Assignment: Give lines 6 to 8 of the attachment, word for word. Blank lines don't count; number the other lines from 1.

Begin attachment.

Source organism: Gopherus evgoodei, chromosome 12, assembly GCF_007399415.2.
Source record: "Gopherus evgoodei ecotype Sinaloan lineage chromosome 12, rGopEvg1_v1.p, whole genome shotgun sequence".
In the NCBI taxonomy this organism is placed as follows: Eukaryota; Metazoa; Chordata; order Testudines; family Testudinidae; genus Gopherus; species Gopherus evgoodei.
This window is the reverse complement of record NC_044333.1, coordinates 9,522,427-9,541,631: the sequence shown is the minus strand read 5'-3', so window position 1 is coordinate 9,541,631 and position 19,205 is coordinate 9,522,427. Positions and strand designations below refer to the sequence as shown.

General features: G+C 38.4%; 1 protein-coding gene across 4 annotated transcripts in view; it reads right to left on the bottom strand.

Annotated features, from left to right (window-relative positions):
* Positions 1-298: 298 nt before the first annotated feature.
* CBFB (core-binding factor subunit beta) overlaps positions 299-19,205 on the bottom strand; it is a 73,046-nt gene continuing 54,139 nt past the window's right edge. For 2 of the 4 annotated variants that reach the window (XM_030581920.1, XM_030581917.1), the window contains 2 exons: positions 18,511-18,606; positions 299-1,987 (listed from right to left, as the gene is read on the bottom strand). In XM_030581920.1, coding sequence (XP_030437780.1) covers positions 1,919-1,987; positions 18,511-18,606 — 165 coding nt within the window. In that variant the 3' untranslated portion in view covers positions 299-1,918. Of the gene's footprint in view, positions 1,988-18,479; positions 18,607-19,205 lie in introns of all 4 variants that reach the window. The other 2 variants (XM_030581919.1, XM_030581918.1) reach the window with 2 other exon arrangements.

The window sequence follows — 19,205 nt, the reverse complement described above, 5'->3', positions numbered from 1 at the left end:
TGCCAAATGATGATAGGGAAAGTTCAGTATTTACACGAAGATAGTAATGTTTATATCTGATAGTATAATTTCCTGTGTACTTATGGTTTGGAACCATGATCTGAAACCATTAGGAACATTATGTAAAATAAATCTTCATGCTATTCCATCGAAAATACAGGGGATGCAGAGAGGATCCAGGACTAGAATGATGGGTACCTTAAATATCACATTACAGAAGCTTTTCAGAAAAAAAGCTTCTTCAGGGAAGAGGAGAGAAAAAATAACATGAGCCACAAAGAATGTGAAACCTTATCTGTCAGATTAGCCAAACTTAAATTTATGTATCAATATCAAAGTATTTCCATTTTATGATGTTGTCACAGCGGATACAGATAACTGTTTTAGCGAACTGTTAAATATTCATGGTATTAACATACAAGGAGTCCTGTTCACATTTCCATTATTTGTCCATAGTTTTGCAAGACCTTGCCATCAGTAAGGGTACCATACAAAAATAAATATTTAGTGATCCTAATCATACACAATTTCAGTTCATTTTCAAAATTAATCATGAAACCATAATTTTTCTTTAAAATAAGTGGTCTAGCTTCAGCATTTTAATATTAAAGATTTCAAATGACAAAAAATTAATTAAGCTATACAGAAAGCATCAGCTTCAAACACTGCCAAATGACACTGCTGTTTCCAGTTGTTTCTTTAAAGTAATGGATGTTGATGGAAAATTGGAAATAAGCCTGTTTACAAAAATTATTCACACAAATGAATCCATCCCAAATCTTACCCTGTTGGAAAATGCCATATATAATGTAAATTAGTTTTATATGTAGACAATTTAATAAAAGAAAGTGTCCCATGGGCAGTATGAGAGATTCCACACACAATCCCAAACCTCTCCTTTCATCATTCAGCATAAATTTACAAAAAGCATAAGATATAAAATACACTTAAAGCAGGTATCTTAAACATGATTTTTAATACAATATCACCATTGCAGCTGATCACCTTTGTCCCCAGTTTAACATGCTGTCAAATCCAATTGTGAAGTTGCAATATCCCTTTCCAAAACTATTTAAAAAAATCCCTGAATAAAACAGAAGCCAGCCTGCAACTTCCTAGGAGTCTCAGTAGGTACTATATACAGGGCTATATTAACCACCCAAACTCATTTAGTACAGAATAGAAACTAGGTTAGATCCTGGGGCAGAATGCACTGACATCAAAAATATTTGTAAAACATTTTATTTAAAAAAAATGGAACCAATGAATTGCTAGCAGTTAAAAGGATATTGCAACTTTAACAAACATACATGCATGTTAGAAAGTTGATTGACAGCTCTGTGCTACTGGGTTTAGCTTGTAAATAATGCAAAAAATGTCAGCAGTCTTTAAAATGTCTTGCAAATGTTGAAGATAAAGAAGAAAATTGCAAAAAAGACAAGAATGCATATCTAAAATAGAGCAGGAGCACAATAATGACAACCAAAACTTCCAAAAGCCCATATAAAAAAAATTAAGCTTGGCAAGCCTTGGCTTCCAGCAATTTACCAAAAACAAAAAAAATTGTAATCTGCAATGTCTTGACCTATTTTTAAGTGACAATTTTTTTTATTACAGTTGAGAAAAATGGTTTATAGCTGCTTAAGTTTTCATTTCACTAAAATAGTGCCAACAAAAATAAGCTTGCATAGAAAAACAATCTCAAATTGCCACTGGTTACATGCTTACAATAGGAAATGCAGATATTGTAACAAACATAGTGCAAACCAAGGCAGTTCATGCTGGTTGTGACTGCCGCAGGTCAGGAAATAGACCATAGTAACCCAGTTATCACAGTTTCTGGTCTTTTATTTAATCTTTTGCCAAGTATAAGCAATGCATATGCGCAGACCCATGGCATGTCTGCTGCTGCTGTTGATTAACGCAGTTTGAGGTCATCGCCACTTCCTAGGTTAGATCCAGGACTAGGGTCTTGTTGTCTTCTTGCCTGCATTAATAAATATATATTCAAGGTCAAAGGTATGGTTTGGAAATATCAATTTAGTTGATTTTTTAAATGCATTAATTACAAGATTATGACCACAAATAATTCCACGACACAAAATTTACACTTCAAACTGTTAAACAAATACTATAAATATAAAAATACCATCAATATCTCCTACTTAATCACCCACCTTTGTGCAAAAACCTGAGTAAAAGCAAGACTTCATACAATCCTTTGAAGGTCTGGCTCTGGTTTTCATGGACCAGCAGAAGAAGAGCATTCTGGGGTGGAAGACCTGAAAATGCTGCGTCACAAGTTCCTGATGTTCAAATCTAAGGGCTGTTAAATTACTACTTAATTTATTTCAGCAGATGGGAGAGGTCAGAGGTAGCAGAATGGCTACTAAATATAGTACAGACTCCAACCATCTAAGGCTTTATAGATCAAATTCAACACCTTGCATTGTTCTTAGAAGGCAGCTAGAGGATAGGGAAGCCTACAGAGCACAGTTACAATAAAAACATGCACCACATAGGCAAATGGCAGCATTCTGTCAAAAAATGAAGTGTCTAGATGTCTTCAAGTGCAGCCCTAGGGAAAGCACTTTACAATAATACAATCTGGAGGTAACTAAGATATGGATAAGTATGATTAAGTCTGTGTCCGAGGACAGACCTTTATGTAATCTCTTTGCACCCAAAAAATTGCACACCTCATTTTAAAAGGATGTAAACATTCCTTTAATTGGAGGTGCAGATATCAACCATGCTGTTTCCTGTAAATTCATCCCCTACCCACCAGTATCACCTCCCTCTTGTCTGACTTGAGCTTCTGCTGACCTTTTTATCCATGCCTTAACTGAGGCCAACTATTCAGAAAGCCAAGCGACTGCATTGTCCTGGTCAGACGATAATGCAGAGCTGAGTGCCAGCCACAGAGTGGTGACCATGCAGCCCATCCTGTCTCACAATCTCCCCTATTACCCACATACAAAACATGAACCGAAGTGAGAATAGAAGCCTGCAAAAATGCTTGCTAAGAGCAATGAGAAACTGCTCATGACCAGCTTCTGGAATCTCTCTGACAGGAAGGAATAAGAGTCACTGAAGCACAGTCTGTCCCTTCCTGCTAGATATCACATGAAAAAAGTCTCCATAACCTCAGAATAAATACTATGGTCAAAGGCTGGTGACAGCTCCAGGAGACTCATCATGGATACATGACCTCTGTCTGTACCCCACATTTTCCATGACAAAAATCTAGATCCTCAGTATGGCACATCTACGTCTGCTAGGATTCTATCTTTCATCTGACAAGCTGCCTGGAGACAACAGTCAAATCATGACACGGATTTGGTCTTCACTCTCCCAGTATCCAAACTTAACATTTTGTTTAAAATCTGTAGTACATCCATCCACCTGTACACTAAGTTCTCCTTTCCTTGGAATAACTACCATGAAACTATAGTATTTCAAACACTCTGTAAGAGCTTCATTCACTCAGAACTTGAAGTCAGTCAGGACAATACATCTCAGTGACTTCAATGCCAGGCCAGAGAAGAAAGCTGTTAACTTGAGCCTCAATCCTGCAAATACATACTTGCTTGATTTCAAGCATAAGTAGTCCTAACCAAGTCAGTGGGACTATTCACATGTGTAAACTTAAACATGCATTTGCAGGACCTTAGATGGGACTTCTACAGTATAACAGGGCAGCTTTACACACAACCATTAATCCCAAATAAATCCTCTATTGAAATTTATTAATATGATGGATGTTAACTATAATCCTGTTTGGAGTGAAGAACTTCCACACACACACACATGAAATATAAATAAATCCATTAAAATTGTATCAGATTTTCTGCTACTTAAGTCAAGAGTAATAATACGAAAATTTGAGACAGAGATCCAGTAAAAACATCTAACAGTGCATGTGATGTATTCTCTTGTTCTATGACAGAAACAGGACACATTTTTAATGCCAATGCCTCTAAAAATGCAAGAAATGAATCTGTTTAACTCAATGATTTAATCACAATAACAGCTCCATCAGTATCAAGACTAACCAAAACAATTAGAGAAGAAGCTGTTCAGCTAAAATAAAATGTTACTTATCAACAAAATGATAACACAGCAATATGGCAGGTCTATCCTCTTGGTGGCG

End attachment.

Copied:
Annotated features, from left to right (window-relative positions):
* Positions 1-298: 298 nt before the first annotated feature.
* CBFB (core-binding factor subunit beta) overlaps positions 299-19,205 on the bottom strand; it is a 73,046-nt gene continuing 54,139 nt past the window's right edge. For 2 of the 4 annotated variants that reach the window (XM_030581920.1, XM_030581917.1), the window contains 2 exons: positions 18,511-18,606; positions 299-1,987 (listed from right to left, as the gene is read on the bottom strand). In XM_030581920.1, coding sequence (XP_030437780.1) covers positions 1,919-1,987; positions 18,511-18,606 — 165 coding nt within the window. In that variant the 3' untranslated portion in view covers positions 299-1,918. Of the gene's footprint in view, positions 1,988-18,479; positions 18,607-19,205 lie in introns of all 4 variants that reach the window. The other 2 variants (XM_030581919.1, XM_030581918.1) reach the window with 2 other exon arrangements.